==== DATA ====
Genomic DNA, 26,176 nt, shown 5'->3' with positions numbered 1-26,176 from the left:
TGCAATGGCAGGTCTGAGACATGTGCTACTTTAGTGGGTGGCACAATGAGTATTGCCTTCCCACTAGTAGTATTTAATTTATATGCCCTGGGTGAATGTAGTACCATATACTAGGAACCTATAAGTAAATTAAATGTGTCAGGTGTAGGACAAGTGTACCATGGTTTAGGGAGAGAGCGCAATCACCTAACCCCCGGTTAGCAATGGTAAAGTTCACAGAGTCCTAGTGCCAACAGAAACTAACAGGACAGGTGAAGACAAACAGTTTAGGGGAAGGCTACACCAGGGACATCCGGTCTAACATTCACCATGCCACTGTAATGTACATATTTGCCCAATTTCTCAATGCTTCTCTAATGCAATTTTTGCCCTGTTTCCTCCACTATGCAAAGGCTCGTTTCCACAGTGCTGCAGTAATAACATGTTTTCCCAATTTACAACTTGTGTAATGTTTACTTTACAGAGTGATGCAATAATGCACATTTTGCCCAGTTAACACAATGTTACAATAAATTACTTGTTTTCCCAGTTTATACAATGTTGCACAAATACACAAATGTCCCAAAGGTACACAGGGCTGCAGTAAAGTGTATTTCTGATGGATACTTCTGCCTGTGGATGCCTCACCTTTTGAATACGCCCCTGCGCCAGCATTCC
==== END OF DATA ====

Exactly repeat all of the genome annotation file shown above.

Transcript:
Genomic DNA, 26,176 nt, shown 5'->3' with positions numbered 1-26,176 from the left:
TGCAATGGCAGGTCTGAGACATGTGCTACTTTAGTGGGTGGCACAATGAGTATTGCCTTCCCACTAGTAGTATTTAATTTATATGCCCTGGGTGAATGTAGTACCATATACTAGGAACCTATAAGTAAATTAAATGTGTCAGGTGTAGGACAAGTGTACCATGGTTTAGGGAGAGAGCGCAATCACCTAACCCCCGGTTAGCAATGGTAAAGTTCACAGAGTCCTAGTGCCAACAGAAACTAACAGGACAGGTGAAGACAAACAGTTTAGGGGAAGGCTACACCAGGGACATCCGGTCTAACATTCACCATGCCACTGTAATGTACATATTTGCCCAATTTCTCAATGCTTCTCTAATGCAATTTTTGCCCTGTTTCCTCCACTATGCAAAGGCTCGTTTCCACAGTGCTGCAGTAATAACATGTTTTCCCAATTTACAACTTGTGTAATGTTTACTTTACAGAGTGATGCAATAATGCACATTTTGCCCAGTTAACACAATGTTACAATAAATTACTTGTTTTCCCAGTTTATACAATGTTGCACAAATACACAAATGTCCCAAAGGTACACAGGGCTGCAGTAAAGTGTATTTCTGATGGATACTTCTGCCTGTGGATGCCTCACCTTTTGAATACGCCCCTGCGCCAGCATTCC